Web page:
Fire Control

Effective Dragon fire requires well-planned and executed fire-control measures. Proper fire control ensures that Dragons engage targets at the best possible times. Leaders should never endanger Dragon gunners by ordering them to fire prematurely. Firing at a target traveling out of range offers little chance of success. So would firing when, for any reason, a target offers little chance of a first-round kill. Leaders should employ only the Dragon best sited to hit the target. Lack of fire control reduces a unit's antiarmor capability. Under ideal conditions, Dragons dispersed as far apart as 1,600 to 2,000 meters can concentrate their fires on the same group of targets (Figure 8-20).

Figure 8-20. Dragon dispersion.

a. Fire Control Methods. Effective fire control methods prevent the wasteful firing of more than one Dragon missile at the same target, and they prevent premature firings. Unnecessarily firing a Dragon may disclose the location of the defensive position to the enemy. Dragon fire control methods include sectors of fire, TRPs, engagement priorities, fire patterns, and fire commands.

b. Sector of Fire. A sector of fire refers to an area limited by boundaries and assigned to a unit or weapon to cover by fire (Figure 8-21). The gunner or unit assigned a sector of fire may fire only within that sector. Leaders make sure that sectors overlap in order to cover all areas and so that the Dragon gunners do not hesitate when enemy vehicles come into range.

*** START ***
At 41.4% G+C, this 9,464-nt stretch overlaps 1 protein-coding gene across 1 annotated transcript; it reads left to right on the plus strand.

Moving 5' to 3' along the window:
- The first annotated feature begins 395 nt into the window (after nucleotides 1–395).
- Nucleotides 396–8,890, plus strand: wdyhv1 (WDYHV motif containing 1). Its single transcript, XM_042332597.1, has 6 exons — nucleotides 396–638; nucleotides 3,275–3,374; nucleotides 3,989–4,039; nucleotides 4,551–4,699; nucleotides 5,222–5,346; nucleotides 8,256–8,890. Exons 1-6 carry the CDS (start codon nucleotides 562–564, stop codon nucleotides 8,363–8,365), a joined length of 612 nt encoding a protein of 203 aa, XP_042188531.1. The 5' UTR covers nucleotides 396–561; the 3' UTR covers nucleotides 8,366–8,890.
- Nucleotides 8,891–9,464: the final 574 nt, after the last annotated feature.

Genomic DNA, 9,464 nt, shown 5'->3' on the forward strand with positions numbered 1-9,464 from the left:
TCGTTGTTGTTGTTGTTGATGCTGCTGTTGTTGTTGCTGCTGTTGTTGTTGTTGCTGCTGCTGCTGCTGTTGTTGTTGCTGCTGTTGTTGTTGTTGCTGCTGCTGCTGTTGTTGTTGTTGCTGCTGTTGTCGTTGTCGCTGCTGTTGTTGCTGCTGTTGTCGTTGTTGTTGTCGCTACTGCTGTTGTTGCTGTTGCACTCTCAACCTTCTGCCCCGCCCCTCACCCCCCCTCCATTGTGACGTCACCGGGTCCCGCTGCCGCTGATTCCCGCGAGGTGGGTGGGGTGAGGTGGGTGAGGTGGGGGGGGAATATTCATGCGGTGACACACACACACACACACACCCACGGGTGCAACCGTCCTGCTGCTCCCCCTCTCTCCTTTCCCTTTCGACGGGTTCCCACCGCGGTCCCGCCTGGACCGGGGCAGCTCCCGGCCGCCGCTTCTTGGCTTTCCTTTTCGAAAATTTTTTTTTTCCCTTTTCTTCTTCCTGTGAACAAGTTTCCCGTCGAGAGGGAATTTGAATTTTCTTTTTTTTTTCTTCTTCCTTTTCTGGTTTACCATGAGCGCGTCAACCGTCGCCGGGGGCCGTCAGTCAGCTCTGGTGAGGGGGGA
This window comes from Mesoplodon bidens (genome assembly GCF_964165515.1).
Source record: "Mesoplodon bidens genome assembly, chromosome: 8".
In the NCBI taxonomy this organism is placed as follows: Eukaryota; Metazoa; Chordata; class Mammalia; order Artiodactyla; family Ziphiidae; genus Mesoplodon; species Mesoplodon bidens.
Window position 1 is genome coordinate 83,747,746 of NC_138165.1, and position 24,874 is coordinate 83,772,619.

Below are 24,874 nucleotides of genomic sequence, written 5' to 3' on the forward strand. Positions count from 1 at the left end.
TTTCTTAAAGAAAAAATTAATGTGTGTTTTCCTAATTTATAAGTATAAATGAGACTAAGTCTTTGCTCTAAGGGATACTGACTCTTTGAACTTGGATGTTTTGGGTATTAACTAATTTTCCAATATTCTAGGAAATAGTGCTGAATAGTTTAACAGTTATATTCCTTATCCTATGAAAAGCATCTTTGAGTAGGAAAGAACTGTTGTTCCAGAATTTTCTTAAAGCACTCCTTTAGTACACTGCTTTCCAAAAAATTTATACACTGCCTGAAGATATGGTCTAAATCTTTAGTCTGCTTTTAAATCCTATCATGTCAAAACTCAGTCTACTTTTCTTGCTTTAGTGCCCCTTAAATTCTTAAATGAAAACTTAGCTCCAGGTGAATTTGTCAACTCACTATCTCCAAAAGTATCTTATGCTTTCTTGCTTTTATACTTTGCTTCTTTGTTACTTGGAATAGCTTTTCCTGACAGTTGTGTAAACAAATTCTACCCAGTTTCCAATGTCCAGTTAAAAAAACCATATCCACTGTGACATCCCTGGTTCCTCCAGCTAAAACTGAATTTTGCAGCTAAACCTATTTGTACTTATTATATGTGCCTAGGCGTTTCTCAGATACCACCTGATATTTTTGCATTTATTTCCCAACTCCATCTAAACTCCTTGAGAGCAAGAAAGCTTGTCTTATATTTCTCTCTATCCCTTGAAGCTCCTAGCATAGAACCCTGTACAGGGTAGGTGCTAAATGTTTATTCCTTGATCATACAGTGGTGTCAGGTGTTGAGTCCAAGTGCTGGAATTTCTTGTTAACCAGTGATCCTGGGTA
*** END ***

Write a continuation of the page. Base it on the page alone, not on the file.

Figure 8-21. Sector of fire.

c. Target Reference Point. By definition, a TRP identifies an easily recognizable, natural or man-made point on the ground. Each gunner in the unit's sector must know how to identify all TRPs visually or by locating them on a map. TRPs offer a great way to define visually a gunner's sector of fire.

d. Engagement Priorities. Engagement priority means the order in which Dragons engage the various types of vehicles in an enemy formation. Because many enemy tanks have improved armor, Dragons have the best chance of killing command and control vehicles and APCs. If the unit has TOWs and tanks, it should use those weapons to kill enemy tanks. The warning or OPORD lists the engagement priority, which includes as its main priority the completion of the mission. The engagement priority (Figure 8-22) lists C2 vehicles first, because the enemy relies heavily on its leaders for combat operations. Eliminating leadership will cause confusion and disrupt the enemy's mission.

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